alpha change with setContext?

Hey everyone, take a look at this:
I’ve created a drawing app but I’ve come across a problem with the alpha, the way the app works is there is one image called screen that all images get drawn to with setContext, what happens is a mesh is created while the touch is still moving with the same colour attributes as the final drawn image. But when the image is actually drawn it loses a lot of alpha and so by about 2/3 of the way down the alpha bar, all images become see though but then if you draw over it with another image it draws the overlapping space as the original colour… I’m not sure what to do

Here’s another video to show the effects

If it falls by 2/3 all the time why don’t you just try multiply 3/2 to all alphas it might make a difference. And one more thing, draw the meshes in the order of their alpha i.e. ones with highest alpha first. That will prevent adding of alpha when things are drawn(most probably), unless ofcourse you want that effect.

I want to keep that effect but obviously I’ve tried multiplying it by 1.5 but that’s still out, it’s weird how it works

Okay I figured out the problem, from an earlier thread where setContext was used to clear a screen sized image, someone said to use background(255,255,255,0) and this causes the image to act weirdly with the alpha, I’m sure it’s a bug as it works fine with background(0,0,0,0)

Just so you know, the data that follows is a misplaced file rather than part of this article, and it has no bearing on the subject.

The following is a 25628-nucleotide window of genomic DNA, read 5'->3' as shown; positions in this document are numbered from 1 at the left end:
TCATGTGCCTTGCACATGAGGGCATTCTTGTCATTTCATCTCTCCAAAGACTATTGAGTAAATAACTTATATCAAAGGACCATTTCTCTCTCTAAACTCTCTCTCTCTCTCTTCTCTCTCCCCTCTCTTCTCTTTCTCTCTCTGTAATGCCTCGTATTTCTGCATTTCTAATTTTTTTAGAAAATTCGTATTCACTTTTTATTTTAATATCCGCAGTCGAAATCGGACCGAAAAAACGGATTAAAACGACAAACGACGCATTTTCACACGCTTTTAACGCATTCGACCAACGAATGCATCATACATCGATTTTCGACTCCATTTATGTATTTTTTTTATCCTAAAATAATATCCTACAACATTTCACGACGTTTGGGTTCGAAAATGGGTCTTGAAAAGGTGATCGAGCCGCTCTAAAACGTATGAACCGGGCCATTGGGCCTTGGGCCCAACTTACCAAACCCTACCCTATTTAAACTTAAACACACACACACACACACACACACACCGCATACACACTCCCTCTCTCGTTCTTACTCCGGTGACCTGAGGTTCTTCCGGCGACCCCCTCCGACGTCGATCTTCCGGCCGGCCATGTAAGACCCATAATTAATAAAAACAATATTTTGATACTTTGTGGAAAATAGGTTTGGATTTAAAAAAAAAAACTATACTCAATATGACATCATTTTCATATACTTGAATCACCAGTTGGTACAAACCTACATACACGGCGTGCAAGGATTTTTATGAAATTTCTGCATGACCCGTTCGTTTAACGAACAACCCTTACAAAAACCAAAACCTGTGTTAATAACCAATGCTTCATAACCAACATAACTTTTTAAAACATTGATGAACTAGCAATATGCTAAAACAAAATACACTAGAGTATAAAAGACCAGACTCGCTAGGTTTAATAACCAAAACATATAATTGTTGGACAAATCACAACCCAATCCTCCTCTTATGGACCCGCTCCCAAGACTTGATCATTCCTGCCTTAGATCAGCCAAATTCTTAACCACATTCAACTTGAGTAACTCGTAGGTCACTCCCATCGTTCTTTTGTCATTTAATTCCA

It’s not a bug, you just have to consider that your offscreen image will also be transparent if you draw transparent shapes onto a transparent background, and colors get mixed twice (the second time is when you draw your image on screen). The reason (0,0,0,0) looks correct is that the ratios between your color components don’t get lost when you mix with black. 50% red + 50% of nothing is still pure red with no blue or green component, it’s just not as intense. On the other hand, 50% red + 50% white is not pure red anymore, and when you mix that with white again when you draw your offscreen image on screen, it becomes even more white and less red.

There’s still that what you display on screen is only one half of the truth. Your image is still transparent, but the user can’t see the transparency unless you do one of those things other drawing software does, like use a checkered grey background or something like that instead of pure white.

Ahhh thanks for the explanation, the behaviour sort of makes sense now. I was thinking of putting in a checkered background to make it more clear to people that it doesn’t have a background